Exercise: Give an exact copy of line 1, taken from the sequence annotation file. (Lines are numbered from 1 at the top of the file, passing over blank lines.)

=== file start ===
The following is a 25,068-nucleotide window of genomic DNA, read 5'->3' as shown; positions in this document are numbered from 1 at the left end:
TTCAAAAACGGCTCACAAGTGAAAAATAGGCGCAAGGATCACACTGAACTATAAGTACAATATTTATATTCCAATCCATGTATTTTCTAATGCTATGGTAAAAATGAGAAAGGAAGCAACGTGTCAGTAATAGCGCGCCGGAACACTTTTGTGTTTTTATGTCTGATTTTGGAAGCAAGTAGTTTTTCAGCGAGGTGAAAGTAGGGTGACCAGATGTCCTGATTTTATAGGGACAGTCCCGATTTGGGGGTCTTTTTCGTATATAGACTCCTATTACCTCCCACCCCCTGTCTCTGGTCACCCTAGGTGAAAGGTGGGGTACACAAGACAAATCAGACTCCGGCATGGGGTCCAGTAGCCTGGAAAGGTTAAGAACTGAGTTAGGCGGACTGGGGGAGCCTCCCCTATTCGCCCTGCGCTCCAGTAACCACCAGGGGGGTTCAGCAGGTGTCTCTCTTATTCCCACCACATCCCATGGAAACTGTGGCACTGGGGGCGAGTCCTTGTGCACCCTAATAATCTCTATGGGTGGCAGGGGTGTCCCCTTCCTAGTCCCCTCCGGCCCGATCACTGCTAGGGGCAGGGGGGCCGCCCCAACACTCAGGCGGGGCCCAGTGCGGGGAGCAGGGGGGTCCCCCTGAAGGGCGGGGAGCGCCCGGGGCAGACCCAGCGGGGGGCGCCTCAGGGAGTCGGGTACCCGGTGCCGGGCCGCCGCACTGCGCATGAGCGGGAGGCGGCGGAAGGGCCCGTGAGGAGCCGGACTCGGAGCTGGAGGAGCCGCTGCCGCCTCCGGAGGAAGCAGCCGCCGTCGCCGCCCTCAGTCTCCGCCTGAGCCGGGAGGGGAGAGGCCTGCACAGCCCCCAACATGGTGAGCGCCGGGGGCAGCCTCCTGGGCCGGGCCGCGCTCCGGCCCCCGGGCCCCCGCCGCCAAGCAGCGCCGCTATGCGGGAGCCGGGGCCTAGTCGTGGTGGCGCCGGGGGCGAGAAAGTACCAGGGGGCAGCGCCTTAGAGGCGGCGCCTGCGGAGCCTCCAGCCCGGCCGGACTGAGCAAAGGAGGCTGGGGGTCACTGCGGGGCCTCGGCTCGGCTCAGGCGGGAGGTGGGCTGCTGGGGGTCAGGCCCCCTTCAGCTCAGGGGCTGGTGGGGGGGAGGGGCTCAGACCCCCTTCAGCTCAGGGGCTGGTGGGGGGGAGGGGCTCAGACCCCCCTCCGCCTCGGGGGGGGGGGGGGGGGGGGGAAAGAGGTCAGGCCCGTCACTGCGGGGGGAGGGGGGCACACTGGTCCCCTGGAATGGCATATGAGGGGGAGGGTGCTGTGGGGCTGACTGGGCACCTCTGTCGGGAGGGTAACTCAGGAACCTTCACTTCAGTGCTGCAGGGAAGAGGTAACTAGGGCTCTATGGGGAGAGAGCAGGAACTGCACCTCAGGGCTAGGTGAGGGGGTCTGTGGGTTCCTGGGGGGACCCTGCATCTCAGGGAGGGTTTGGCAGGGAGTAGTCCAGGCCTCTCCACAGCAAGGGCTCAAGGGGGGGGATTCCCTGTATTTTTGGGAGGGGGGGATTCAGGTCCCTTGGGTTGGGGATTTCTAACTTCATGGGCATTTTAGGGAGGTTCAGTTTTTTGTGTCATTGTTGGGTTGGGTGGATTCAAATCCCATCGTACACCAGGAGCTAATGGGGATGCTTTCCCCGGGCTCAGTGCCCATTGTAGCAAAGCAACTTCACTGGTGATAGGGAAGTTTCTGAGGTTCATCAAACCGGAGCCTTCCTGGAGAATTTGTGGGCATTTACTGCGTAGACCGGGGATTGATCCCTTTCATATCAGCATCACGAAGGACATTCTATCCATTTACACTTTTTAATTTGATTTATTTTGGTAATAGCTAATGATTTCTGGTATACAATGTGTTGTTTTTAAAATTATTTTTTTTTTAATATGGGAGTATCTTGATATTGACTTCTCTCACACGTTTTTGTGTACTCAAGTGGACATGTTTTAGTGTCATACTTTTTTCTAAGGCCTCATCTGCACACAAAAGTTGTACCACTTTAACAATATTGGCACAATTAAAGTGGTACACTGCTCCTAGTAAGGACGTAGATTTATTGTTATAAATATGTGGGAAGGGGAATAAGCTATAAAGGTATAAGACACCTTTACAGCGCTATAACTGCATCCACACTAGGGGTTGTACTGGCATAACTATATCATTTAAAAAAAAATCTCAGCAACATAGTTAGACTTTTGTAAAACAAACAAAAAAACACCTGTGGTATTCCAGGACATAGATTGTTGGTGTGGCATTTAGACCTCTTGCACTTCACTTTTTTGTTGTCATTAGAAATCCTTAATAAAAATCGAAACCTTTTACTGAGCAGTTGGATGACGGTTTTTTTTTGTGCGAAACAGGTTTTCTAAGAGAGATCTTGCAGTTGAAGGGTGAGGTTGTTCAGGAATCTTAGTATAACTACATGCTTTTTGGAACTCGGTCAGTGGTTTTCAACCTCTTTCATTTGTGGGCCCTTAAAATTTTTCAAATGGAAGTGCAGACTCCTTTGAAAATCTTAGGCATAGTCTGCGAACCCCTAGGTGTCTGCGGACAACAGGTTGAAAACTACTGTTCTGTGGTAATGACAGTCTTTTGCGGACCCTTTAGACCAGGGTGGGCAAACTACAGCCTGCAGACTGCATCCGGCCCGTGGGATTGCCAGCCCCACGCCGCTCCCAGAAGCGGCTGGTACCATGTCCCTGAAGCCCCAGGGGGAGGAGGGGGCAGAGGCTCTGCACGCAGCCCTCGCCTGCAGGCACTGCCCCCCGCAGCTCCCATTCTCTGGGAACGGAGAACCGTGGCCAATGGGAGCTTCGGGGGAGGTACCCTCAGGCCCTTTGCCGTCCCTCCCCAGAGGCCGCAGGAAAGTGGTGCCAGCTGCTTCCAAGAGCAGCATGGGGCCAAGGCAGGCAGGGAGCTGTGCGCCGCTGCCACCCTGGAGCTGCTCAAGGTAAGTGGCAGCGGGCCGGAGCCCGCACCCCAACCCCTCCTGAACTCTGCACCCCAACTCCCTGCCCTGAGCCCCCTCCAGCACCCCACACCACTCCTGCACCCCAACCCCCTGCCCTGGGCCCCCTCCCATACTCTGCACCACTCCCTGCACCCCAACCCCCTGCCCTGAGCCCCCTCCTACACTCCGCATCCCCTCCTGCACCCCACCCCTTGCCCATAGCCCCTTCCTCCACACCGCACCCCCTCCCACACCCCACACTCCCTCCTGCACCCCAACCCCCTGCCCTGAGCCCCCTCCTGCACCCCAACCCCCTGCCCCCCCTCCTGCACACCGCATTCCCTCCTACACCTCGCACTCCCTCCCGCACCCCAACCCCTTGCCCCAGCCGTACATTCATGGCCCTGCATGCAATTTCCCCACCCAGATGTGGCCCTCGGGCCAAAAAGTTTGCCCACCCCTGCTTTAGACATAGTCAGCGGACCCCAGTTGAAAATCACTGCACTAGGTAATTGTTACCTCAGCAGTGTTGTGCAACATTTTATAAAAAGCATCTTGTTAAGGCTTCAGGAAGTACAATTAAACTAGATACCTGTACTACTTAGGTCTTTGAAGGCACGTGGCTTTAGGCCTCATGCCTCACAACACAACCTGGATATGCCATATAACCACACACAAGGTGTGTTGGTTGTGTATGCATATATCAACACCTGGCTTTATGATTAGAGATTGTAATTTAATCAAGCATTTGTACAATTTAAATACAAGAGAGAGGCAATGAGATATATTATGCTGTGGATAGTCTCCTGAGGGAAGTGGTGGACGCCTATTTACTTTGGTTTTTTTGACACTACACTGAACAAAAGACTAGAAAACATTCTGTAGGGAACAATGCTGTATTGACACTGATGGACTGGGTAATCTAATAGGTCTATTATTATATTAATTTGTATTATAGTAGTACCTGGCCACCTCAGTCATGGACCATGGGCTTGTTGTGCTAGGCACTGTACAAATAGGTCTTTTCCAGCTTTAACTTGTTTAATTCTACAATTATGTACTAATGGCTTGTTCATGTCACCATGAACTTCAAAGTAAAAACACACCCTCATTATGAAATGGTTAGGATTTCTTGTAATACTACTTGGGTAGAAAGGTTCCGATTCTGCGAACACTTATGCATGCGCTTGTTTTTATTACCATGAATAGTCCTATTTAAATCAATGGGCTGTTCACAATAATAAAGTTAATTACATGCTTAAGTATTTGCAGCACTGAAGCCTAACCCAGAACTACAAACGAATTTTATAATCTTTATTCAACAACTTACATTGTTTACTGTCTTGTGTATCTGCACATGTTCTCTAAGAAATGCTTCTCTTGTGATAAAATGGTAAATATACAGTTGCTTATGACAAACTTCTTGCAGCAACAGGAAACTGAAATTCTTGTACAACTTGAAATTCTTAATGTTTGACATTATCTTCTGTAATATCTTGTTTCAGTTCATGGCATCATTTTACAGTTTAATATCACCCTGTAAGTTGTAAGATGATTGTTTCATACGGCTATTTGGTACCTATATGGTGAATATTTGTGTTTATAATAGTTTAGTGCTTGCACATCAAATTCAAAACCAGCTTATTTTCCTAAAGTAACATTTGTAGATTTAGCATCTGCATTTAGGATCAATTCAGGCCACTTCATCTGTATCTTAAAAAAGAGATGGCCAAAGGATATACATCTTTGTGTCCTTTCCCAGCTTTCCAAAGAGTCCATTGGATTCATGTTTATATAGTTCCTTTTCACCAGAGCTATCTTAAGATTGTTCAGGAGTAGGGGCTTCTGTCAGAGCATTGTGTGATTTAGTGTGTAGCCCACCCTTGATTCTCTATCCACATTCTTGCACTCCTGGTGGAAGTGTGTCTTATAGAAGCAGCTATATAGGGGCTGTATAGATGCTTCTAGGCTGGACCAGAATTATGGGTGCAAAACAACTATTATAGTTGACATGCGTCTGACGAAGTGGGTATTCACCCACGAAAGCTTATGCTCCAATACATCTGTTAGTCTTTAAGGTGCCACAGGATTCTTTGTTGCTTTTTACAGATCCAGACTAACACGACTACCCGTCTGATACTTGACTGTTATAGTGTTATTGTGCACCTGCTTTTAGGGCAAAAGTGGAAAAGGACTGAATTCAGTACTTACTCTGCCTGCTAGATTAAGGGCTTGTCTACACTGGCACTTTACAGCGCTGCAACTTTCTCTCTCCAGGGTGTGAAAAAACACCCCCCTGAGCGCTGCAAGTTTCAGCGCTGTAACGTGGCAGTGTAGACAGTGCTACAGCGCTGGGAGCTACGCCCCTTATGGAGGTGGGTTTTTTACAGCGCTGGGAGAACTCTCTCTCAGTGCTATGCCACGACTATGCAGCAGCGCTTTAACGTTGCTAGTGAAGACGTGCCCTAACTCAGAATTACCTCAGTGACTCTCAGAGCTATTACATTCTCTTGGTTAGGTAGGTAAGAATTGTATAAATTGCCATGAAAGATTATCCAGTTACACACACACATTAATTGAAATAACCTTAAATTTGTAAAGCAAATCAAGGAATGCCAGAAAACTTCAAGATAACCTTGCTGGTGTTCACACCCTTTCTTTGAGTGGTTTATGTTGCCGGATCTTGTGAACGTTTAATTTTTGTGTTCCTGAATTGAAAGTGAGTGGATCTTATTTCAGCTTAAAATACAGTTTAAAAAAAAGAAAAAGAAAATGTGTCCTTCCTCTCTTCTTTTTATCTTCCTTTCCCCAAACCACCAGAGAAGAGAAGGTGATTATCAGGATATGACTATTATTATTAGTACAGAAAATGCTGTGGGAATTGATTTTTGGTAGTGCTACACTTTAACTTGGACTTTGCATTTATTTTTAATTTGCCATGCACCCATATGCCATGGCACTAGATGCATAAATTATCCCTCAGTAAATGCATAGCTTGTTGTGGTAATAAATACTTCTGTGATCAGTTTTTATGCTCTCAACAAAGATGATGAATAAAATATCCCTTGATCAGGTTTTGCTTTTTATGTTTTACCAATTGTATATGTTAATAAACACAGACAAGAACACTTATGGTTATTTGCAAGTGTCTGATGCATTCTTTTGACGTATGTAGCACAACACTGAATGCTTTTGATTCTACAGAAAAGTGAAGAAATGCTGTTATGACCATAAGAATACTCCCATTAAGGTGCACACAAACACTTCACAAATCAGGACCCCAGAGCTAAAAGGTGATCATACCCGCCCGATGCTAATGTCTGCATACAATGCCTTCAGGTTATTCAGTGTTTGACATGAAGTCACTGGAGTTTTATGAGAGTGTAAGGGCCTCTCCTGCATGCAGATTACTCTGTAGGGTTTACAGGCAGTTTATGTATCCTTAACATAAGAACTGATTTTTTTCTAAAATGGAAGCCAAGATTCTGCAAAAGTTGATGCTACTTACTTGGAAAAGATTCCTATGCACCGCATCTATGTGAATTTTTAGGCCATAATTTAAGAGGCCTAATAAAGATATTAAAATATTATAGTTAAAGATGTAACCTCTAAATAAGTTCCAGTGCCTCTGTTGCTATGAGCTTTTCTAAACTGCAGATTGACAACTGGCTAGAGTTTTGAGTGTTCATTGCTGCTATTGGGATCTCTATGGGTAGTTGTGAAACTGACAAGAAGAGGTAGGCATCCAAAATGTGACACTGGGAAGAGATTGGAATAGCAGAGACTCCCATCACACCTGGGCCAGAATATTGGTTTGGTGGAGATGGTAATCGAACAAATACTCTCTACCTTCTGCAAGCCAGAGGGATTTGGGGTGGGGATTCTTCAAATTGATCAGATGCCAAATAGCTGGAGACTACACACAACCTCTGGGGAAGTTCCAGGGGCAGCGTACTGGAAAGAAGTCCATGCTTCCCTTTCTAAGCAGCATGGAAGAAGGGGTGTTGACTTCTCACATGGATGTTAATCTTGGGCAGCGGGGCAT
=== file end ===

The following is a 25,068-nucleotide window of genomic DNA, read 5'->3' as shown; positions in this document are numbered from 1 at the left end: